A number of people have asked about the illustration titled RSG-FORK-5.1 that appears at the beginning of chapter three in Laruelle: Against the Digital. Part of an ongoing series of text pieces, some of which were also published at various places in The Exploit, the project uses code to produce unpredictable, recombinant patterns of text. These scripts were originally inspired by the work of Jaromil, whose :(){ :|:& };: fork bomb is particularly elegant and concise, along with Alex McLean and others experimenting with such recursive loops. Following the kind of idiom evident in the work of Jodi (particularly their email experiments from the late 1990s), the project also draws inspiration from Carl Andre's typewriter pieces, the musical notation of Conlon Nancarrow and Gerhard Rühm, and the Bauhaus typewriter and textile patterns by Hajo Rose, textiles being some of humanity's oldest forms of digital encoding.

Presented in the classic form of the self-portrait, the illustration is an ASCII drawing -- a kind of pixel-based image using the letters and punctuation characters to approximate different textures and grayscale levels -- produced dynamically from a few lines of Perl code. (The code used to create each piece appears at the top of the file, to be cut-and-pasted and run by the viewer.) Created in the late 1980s by Larry Wall, Perl is a powerful text-parsing language, and in the early days of the Web it was one of the best ways to add server-side functionality to websites. After a bit of Basic and Logo as a kid, Perl was my first real language, and I retain a special fondness for it even now as the heyday of Perl has passed. I like the affinity Perl has with shell scripting, and of course Perl is still the most elegant and powerful language for regular expressions. It's a characteristically modernist language in this sense, the characters of code so effectively manipulated by that same code.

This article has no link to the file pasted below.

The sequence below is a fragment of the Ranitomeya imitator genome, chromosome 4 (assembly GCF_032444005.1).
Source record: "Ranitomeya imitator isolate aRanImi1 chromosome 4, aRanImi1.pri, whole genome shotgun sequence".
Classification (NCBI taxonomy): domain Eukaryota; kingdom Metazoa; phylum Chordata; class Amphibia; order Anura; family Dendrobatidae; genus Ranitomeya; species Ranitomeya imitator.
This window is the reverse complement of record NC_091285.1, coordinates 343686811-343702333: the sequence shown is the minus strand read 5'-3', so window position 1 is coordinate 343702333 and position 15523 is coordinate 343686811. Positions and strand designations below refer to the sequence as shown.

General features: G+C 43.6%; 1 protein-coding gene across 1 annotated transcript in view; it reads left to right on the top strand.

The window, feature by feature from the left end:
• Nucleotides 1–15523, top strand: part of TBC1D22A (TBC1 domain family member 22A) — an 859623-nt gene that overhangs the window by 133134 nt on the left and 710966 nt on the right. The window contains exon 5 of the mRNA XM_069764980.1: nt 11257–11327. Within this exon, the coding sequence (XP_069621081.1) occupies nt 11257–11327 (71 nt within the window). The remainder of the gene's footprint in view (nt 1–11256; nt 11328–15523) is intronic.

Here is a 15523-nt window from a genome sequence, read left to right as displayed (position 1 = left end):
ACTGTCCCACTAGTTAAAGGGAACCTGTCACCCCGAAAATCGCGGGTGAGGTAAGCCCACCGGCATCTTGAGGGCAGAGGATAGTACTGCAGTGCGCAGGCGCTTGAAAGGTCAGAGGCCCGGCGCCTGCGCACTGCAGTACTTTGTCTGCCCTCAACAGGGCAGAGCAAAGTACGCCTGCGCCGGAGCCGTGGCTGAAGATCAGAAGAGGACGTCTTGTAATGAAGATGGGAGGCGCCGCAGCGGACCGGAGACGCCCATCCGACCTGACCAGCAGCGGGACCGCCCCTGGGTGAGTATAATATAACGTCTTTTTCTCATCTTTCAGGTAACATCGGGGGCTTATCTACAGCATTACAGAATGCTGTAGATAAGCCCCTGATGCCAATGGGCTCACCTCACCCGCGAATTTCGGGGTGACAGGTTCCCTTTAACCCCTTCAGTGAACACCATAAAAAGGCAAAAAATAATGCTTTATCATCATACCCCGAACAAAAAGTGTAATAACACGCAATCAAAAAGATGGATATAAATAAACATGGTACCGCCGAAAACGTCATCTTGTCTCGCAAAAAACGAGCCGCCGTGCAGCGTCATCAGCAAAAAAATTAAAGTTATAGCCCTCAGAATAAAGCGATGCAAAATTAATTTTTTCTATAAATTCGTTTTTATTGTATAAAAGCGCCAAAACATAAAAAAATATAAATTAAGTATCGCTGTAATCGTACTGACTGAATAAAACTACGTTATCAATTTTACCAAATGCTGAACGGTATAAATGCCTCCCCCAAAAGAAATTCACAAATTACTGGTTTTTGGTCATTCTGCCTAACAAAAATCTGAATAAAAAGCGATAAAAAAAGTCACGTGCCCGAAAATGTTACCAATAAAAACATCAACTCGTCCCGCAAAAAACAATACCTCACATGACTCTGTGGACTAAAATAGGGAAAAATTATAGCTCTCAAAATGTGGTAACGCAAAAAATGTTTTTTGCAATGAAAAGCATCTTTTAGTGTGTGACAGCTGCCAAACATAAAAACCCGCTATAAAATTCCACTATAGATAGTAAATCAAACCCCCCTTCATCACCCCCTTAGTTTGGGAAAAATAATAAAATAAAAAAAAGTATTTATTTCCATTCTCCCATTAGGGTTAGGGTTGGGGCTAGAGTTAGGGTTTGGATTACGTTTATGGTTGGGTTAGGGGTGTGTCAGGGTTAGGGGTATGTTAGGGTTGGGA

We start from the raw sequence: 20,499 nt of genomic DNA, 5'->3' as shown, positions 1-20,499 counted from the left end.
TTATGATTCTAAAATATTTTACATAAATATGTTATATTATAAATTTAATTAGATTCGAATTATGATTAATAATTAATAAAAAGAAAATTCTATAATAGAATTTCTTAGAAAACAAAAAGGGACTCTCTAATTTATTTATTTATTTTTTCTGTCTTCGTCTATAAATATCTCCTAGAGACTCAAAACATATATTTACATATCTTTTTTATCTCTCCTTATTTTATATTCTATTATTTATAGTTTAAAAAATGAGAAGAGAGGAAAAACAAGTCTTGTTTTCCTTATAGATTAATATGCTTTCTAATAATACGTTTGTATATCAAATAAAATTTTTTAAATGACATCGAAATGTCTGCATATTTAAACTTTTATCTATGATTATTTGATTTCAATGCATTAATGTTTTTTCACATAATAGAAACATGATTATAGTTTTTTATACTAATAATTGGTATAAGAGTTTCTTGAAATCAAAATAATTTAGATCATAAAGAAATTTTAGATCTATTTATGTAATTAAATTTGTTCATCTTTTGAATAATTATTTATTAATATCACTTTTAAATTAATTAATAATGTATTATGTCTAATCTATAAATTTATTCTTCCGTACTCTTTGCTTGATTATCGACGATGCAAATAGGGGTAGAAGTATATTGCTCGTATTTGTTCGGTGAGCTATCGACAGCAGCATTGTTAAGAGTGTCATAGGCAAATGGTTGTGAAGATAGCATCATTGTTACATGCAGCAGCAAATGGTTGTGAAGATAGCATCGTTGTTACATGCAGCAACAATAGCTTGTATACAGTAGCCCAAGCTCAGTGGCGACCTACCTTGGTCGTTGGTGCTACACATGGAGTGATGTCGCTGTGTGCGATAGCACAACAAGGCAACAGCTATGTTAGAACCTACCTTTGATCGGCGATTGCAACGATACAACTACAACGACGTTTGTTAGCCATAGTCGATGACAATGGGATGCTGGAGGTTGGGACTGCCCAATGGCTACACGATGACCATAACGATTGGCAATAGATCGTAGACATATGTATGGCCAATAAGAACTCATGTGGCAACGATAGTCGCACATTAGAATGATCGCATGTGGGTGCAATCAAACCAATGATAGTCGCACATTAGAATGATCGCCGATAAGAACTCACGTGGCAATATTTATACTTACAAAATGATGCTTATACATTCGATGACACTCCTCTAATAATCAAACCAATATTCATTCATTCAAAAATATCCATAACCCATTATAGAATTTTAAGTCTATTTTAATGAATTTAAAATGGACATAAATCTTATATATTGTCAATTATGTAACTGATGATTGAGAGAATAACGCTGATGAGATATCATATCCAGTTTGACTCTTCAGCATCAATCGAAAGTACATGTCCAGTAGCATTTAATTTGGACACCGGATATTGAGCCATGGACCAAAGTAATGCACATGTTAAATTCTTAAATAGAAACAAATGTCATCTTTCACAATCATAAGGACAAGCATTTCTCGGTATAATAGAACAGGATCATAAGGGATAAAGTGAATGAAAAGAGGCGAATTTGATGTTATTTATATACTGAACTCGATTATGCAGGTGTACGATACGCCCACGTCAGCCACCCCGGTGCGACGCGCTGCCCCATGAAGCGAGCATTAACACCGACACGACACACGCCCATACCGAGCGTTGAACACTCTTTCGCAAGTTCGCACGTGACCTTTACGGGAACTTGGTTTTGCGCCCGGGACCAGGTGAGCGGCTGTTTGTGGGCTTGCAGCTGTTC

Forking is central in computational aesthetics and culture. It means either cloning or branching, depending on context. To fork a piece of code means simply to clone an exact copy. Some languages like Perl contain a fork function that allows a process to clone and execute a twin of itself. Or in software development forking code means that the codebase has been duplicated so that development may proceed in a different direction. (Such forks may eventually become merged with the original master copy, or the fork might remain separate and develop further into its own distinct application.)

If a piece of code calls fork then logically its cloned child, being an exact duplicate, will also call fork. This leads to recursion, with each process forking a new process ad infinitum. If left unchecked such recursive forking will quickly overwhelm the computer's memory, resulting in what are called “fork bombs.”

In fact it's rather trivial to crash computers. They do it on their own so frequently! What's more challenging -- and vastly more interesting -- is to strangle a computer, and in so doing produce something beautiful or otherwise intriguing.

The following is a simple example of fork recursion that erupts briefly before dying. It can be run in any terminal window with Perl installed, including the Terminal application on any Mac computer:

perl -e 'while (print fork," ") { exit if int rand(1.01); }'

The first part, “perl -e,” simply invokes the Perl interpreter and allows a snippet of code contained within single quotes to be executed in-line. The code itself consists of a while loop with an exit condition that occurs with enough irregularity to make things interesting. Inside the while expression, “print fork” (concatenated with a printed space) does two things at once. It forks a new clone of the code, and also prints the output of the fork, which happens to be the process number. The result is an irregular montage of spaces and numbers, many of which appear roughly in numerical sequence since the kernel simply increments a counter when it assigns a new process number. In sum, the first part of the code furnishes the stylus with which to draw, while the second part throttles the code just enough to avoid crashing the computer.

More firecracker than bomb, these snippets of recursive code produce generative textures using the terminal window. Minute variations affect the code, making it run differently each time. The processor speed, the number of other applications open, even the temperature of the motherboard will influence both the length and composition of the text. By slightly stressing the machine, but not crashing it, computer artifacts become visible as text.

RSG-FORK-5.1 uses slightly more code, and the file is more compositional than pattern-oriented, but the basic idea is the same. The following four illustrations display a lot of variety, but are produced by identical code.